SEOUL (Reuters) - Cha Du-ri retired from international football after South Korea’s Asian Cup final defeat to Australia at the weekend and while his career never hit the heights of his legendary father, the destructive defender will be a tough act to follow.
The son of Bundesliga great Cha Bum-kun, he began life as a speedster winger but found his true calling as a galloping wingback, leaving a trail of destruction in his wake with trademark wide-eyed, full-blooded challenges.
Nicknamed “Cha-minator” and the “human weapon,” Cha was to be avoided at all costs, even on the training ground where his own team mates and coaches were left battered and bruised after tangling with the tattooed tough guy.
Tributes to Cha’s contribution to the national team poured in over the weekend, with team mates past and present leading the way.
“He was faster than the ball,” said captain Ki Sung-yueng said. “He devoted himself to the national team and he deserves respect.”
Former national team defender Lee Young-pyo highlighted Cha’s aggression and physicality as his biggest assets.
“One of his own coaches damaged his ribs when he bumped into Cha during training,” said Lee. “Even German players weren’t able to overcome him. His physical traits aren’t those of a typical Korean player.”
Cha’s father, dubbed “Cha Boom” in Germany for his thunderous shooting and who is regarded as one of the finest footballers of the 1980s, said time had gone by so quickly and he found it hard to take in his son was retiring.
“I still remember when Du-ri’s mother was pregnant, the pages of the Frankfurt newspapers were talking about a ‘zweite Cha Boom’ (second Cha Boom) about to be born,” said Cha, who played for Eintracht Frankfurt and Bayer Leverkusen.
“And now he’s putting away the South Korean uniform,” he told local media.
“I was so proud to have a son who played for the national football team.”
At club level Cha was a fan favourite wherever he went, earning cult status with Scottish champions Celtic, where the crowd tweaked a Pussycat Dolls song in his honour by singing: “Don’t Cha wish your right back was Cha Du-ri, Don’t Cha?”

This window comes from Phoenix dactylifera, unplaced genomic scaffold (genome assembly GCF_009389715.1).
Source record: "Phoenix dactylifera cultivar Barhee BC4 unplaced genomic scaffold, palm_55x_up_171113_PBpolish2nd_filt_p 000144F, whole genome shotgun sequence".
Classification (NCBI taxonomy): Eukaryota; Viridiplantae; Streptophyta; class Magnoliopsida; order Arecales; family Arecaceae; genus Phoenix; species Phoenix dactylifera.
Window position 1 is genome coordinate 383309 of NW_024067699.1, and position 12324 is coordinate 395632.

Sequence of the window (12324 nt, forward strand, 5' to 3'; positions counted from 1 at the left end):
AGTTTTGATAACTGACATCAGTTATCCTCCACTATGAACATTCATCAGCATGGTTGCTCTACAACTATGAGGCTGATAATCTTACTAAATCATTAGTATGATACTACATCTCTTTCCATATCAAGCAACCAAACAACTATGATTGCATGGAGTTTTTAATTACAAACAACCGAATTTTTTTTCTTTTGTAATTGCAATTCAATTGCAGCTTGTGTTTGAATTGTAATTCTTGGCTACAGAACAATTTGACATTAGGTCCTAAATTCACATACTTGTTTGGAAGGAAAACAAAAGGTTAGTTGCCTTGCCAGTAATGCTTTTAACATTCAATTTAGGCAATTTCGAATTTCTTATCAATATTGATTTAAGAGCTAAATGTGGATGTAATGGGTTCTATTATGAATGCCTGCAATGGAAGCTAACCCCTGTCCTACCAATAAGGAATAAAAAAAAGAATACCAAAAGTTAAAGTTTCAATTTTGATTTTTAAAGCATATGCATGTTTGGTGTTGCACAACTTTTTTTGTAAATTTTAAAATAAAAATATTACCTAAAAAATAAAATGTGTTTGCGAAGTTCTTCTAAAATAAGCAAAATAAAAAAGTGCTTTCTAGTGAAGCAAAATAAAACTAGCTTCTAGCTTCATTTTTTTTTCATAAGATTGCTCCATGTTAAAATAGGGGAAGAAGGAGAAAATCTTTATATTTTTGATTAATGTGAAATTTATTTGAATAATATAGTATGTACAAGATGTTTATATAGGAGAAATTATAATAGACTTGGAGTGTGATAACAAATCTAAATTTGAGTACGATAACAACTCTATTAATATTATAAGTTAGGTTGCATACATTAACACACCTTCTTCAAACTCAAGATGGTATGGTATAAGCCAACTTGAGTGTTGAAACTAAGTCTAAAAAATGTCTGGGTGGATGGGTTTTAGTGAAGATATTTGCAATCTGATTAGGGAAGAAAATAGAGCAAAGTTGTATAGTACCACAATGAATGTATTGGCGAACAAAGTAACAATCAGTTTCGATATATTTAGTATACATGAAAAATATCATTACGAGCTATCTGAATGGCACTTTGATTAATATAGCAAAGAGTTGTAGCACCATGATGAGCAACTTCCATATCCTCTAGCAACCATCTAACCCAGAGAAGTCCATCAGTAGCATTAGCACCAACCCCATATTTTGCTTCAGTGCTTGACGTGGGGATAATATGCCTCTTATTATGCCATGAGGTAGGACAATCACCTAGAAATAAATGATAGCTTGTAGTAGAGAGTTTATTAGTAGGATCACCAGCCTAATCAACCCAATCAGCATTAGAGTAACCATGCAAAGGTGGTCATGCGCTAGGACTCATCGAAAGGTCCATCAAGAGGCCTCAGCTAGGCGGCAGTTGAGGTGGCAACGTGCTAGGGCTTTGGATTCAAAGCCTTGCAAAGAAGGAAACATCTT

Picked for the national team by Guus Hiddink while still an amateur, Cha was part of South Korea’s sensational run to the semi-finals of the 2002 World Cup on home soil.
He was in and out of the national team over the next couple of years, missing out on a place in the 2006 World Cup squad, but made a big impression in 2010 when the Koreans reached the last 16, winning his 50th cap in a 2-1 loss to Uruguay.
Left out of the national squad again for the 2014 World Cup, Cha looked to have played his last game for the Taeguek Warriors until German Uli Stielike took over as coach late last year.
The two formed an immediate bond, with German-speaking Cha an invaluable conduit between Stielike and the rest of the squad.
At 34 he was the most senior member of the Asian Cup squad but his tireless energy and lung-bursting runs left defenders for dead and younger team mates struggling just to keep up.
Two trademark rampaging runs down the right led to crucial goals against Kuwait and Uzbekistan, while on Saturday he delivered a more disciplined defensive performance against Australia’s dangerous wide man Mathew Leckie.
The Koreans fell just short of winning their first Asian title in 55 years after a 2-1 defeat in Sydney, and while many have called on him to rethink his international retirement, Cha said he was leaving on a high.
“My last soccer journey has ended,” he wrote on his Twitter page. “I am a really happy football player.”
Additional reporting by Sohee Kim and Kahyun Yang; Editing by Patrick Johnston